For thousands of years, philosophers have argued that society must invest great power in the rulers because only great power can hold back the forces of evil — violence, plunder, and disorder. They have often conceded, however, that this solution has a down side: powerful rulers may themselves resort to violence and plunder.
In any event, society’s positive, productive forces always resided within the people themselves. All the genuine peace, cooperation, production, and order the society enjoyed sprang from them. So the state was never a solution to a problem the people could not solve for themselves, but itself a problem masquerading as the only solution to problems whose real solutions already lay close at hand, if they existed at all.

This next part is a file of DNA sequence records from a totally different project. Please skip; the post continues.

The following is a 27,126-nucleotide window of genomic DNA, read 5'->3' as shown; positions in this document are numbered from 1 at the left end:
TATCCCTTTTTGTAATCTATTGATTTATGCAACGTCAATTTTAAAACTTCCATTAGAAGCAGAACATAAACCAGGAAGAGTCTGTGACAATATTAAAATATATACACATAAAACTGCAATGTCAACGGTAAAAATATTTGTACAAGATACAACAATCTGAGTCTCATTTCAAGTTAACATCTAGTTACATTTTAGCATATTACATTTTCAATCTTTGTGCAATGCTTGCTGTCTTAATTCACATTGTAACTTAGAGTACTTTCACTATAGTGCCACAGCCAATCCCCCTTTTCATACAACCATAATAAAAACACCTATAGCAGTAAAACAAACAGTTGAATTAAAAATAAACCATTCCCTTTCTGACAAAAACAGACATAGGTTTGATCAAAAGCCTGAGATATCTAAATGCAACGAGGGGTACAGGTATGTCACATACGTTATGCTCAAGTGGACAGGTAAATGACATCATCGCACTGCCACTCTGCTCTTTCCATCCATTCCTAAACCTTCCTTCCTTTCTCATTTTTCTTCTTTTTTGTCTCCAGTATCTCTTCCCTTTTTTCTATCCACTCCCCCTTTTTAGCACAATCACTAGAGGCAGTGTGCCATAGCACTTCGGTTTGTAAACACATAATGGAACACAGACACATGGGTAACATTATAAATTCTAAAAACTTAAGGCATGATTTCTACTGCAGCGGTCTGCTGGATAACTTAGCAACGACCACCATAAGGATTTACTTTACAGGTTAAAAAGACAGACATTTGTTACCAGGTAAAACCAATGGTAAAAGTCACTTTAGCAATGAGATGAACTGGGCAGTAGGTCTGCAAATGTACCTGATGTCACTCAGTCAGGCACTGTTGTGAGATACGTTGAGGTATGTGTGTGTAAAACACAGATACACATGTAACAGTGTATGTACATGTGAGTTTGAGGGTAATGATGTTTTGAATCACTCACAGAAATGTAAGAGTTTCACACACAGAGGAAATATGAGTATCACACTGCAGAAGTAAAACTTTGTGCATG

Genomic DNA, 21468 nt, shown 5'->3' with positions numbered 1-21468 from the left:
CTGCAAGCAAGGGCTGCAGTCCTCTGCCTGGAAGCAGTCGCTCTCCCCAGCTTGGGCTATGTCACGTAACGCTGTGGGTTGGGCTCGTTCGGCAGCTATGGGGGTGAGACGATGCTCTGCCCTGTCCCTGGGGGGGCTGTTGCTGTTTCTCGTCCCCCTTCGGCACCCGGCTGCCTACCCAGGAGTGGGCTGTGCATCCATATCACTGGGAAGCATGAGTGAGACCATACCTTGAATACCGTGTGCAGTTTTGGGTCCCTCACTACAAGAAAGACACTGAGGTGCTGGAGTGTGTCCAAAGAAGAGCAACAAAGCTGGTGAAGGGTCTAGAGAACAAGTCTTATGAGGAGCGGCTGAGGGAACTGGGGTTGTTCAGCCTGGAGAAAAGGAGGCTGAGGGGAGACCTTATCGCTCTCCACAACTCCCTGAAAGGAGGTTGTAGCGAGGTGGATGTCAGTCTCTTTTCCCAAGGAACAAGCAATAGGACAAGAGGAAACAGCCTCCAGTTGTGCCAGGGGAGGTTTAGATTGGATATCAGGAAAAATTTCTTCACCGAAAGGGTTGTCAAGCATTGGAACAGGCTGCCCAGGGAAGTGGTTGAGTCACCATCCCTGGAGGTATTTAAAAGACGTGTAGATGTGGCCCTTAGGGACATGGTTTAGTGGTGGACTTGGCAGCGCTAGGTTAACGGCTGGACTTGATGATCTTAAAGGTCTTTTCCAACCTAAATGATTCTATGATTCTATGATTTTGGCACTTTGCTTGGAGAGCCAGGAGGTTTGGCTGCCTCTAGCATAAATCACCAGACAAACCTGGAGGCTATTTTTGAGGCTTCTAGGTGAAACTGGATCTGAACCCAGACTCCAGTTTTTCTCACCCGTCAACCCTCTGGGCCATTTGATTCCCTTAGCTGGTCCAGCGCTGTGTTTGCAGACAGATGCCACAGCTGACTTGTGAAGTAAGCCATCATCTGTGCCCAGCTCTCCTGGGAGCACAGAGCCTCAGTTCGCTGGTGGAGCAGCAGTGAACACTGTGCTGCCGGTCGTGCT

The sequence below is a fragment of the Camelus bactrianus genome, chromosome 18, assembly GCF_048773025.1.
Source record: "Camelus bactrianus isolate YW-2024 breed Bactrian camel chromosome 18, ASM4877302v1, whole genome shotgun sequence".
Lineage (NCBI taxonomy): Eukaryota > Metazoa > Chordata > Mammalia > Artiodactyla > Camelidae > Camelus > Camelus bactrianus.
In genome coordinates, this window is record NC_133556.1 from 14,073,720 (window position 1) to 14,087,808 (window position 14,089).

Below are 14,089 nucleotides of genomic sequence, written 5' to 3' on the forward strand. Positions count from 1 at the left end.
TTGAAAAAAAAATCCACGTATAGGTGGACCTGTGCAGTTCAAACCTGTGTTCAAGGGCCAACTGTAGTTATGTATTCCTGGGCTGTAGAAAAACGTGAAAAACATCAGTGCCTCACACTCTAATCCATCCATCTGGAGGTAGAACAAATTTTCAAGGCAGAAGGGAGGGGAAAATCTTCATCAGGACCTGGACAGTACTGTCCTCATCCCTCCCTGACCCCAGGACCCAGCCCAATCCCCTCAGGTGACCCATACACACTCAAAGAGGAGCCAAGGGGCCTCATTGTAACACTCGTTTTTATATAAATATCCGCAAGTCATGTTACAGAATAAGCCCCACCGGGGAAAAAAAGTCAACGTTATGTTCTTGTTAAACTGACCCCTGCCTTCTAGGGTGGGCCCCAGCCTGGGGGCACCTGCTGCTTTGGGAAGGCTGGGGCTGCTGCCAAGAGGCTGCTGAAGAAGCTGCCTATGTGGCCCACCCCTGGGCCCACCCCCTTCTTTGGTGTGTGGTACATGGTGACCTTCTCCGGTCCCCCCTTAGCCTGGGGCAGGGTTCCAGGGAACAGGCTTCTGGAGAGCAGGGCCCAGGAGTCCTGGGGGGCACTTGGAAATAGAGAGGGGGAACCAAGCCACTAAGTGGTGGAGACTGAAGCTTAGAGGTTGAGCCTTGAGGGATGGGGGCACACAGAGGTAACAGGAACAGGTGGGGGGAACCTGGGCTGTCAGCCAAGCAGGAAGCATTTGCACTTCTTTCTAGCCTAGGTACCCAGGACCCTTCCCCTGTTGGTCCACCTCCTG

Given that wealth destruction undermines social well-being, how did it come to pass that the state — an institution based on violence and plunder — has overridden peaceful cooperation as the dominant factor in social life virtually everywhere on earth? Although this simple question requires a complex answer, we know that the rulers have used fear — of themselves and of other dangers known and unknown — to terrorize the people and convince them that they are incapable of providing security, that only the state can provide it. First through fear alone, then through complementary religion, and ultimately through complementary ideology, the people’s convictions were twisted into forms compatible with the rulers, the priest/ideologists, and the military elite’s living at the expense of the plundered masses, who were kept in line more by false beliefs than by raw force.
So it remains today. Is any feasible alternative conceivable?
Full piece: http://www.mises.org/daily/6570/The-...-Power-of-Love